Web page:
On most campuses, and in most years, the job of a Hillel student president has been pretty straightforward: Make sure Jewish college students are engaged with events, food and learning, and get support for the day-to-day challenges of higher education.
But like any job during the Covid-19 pandemic, now it’s anything but straightforward.
With campuses closed and students pushing through the haze of Zoom calls and online classes, Hillels have found themselves fighting for far-flung students’ attention. For Hillel student presidents, adapting has been a challenge.
“How do you compete with all this technology that [students are] getting every single day?” said Lauren Hayat, the Hillel president at the University of California, Los Angeles. “It’s definitely not something we’ve encountered before.”
Figuring out how best to engage students has been “an improv game,” Hayat said.
After UCLA closed its campus in March, the Hillel there ran a variety of Zoom programs for students. They ranged from an event with a clinical psychologist to leadership workshops to de-stress events like Israeli dancing and game nights. (UCLA has roughly 2,500 Jewish students, according to the Hillel International college guide.)
At first, many students were engaging on Zoom. But as the spring quarter continued, “our attendance definitely declined a bit,” Hayat said. “We had to slow down on our events.”
Why the drop in engagement? Hayat isn’t sure. In-person engagement at Hillel usually decreases after midterms. Students may also have felt less in need of the support system Hillel offers, after getting used to life under Covid-19.
But the likeliest culprit is Zoom fatigue, as students — exhausted by video calling for classes — became less willing to actively participate in online events.
For some Hillel presidents, particularly at smaller schools, Zoom fatigue has been a big reason for putting a hold on engagement writ large.
“People don’t want to be over-Zoom-programmed,” said Hannah Epstein, the Hillel president at Union College, in Schenectady, N.Y., which serves roughly 300 Jewish students. Epstein canceled all of her Hillel’s programming for the spring when Union College closed its campus.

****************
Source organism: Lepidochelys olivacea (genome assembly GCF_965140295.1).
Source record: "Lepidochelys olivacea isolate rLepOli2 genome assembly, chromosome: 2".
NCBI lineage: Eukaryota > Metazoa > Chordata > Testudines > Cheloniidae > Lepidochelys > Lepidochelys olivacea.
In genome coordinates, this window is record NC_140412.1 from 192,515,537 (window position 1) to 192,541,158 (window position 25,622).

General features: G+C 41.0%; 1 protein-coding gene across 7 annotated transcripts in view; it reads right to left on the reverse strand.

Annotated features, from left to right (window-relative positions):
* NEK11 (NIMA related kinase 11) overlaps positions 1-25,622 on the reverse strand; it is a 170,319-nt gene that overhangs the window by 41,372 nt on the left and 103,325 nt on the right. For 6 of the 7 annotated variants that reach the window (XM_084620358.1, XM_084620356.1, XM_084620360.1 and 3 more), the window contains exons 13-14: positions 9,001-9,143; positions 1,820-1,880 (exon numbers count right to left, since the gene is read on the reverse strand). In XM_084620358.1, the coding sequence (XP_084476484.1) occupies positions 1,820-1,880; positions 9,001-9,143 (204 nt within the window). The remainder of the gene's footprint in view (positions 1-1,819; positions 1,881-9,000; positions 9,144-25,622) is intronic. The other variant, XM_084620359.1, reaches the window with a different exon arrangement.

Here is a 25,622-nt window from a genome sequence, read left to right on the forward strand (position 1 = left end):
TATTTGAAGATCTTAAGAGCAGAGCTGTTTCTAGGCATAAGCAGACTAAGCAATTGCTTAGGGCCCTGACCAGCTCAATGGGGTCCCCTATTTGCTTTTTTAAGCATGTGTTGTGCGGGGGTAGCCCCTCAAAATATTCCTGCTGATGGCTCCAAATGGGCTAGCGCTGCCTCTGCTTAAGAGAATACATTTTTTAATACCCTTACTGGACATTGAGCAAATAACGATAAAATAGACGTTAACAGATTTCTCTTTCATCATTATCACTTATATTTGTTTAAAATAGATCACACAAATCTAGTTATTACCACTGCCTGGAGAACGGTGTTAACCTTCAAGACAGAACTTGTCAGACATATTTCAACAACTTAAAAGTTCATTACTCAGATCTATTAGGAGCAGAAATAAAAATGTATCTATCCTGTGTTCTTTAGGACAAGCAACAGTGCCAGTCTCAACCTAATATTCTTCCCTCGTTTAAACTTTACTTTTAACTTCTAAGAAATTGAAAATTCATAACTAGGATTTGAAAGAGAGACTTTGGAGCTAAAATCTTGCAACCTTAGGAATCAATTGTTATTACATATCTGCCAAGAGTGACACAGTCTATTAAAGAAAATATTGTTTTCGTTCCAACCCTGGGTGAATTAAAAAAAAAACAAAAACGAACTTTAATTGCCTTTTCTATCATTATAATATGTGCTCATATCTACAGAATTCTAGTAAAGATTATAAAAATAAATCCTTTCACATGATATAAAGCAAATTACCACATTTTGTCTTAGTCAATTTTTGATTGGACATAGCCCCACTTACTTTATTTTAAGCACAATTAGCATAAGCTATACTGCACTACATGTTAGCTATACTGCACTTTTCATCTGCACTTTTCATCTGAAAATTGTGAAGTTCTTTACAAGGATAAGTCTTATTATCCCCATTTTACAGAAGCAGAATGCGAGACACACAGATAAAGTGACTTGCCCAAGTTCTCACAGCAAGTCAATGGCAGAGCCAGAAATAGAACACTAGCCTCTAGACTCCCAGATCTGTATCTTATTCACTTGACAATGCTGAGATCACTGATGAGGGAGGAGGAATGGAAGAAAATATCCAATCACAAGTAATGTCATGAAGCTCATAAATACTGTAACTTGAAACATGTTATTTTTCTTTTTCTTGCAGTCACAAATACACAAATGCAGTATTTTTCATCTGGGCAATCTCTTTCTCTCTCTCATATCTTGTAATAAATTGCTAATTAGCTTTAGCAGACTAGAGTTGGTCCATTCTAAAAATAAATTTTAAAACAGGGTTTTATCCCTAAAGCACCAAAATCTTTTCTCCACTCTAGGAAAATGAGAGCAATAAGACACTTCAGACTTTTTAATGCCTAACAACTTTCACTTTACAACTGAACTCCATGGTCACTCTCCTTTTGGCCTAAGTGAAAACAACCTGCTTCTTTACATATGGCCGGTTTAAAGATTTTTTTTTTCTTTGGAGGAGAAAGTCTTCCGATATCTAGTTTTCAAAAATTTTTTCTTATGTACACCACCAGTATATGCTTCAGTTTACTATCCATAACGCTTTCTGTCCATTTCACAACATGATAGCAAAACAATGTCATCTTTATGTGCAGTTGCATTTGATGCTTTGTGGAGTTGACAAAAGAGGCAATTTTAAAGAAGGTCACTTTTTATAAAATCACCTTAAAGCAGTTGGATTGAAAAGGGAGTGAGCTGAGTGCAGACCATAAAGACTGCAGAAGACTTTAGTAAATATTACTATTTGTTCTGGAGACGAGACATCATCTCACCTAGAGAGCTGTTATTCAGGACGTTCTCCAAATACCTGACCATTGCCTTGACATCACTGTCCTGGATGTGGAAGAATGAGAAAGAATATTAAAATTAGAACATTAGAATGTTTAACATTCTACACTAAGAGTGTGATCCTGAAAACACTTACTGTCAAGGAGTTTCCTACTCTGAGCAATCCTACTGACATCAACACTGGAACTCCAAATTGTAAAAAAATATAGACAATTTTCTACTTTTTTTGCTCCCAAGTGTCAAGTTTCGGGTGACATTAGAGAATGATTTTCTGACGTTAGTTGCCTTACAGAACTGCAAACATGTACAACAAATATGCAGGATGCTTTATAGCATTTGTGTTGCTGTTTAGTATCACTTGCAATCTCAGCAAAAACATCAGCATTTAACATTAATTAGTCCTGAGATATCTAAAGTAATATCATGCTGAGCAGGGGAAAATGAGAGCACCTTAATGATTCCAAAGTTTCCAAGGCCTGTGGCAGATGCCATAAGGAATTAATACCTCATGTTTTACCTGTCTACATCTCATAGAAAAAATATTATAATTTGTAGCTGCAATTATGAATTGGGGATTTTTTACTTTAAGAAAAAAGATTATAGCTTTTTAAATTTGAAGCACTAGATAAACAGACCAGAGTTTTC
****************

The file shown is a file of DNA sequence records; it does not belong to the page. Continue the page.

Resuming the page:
“I know what that’s like, to have back to back to back Zoom meetings … and it’s just really stressful,” Epstein said. “So I didn’t want to add to that for people.”
Part of the issue with running Zoom programming at smaller Hillels is also a lack of resources. Epstein’s Hillel director was laid off, leaving her with no staff and a two-person student board.
Epstein can’t even afford to send care packages to students, something Hillels large and small have been doing to stay in touch with campus communities.
It’s difficult “to have such a small board and to try to do even the bare minimum,” Epstein said.
Still, there are less labor-intensive ways to connect with Jewish students. Many Hillels are broadcasting Friday night Shabbat services over Zoom each week, organizing student chats in GroupMe, or turning to Facebook groups to bring students together.
In particular, regular Facebook posts, for students to see and interact with on their own time, seem to be the new trend in engagement, Hayat said.
She recalled how one Jewish student leader used the UCLA Hillel Facebook group to ask students to share stories of family members who had survived “exoduses or exiles.”
“That was a really meaningful and powerful way to bring people together,” Hayat said, “that didn’t require someone to log into Zoom, put in a Zoom code, and … be present at an event.”
Jewish college students on Facebook have also provided their own engagement without official Hillel affiliation. Groups like Zoom University Hillel (styled as a virtual Hillel) and MeetJew University Dating (ostensibly a dating group, but really, a forum for assorted Jewish student shenanigans) have helped maintain Jewish student communities, Epstein said.
Even as leaders work to crack the code for engaging current Jewish students, the end of the 2019-2020 academic year means that all eyes are on freshman engagement and the fall semester.
For many Hillels, in-person orientation days and welcome week events are the primary way they find first-year Jewish students. Planning for the 2020-2021 school year is already in motion.
But, without a decision from universities about whether, or how, campuses will reopen, any plans are a guessing game.
“We haven’t really figured out what the school year is going to look like because things can change at any minute,” said Julia Raffel, Hillel president at the University of Nebraska, Lincoln, which serves roughly 50 students. “We will just have to work something out that works for everybody.”
To share ideas, Raffel put together a GroupMe chat for Hillel student presidents across the U.S. “Not much has been said about the challenges of next semester,” she said, but then again, “it is all a brand new chat.”
Regardless of the current challenges and setbacks, Hillel presidents are driven to make the coming year the best that it can be.
“My hope is that incoming students will want to be part of the Jewish community, and that we’ll be able to continue to provide that home feeling, whether that’s virtual, or when we actually can meet up again,” Epstein said.
Lev Gringauz is a senior at the University of Minnesota and a former Jewish Week editorial intern.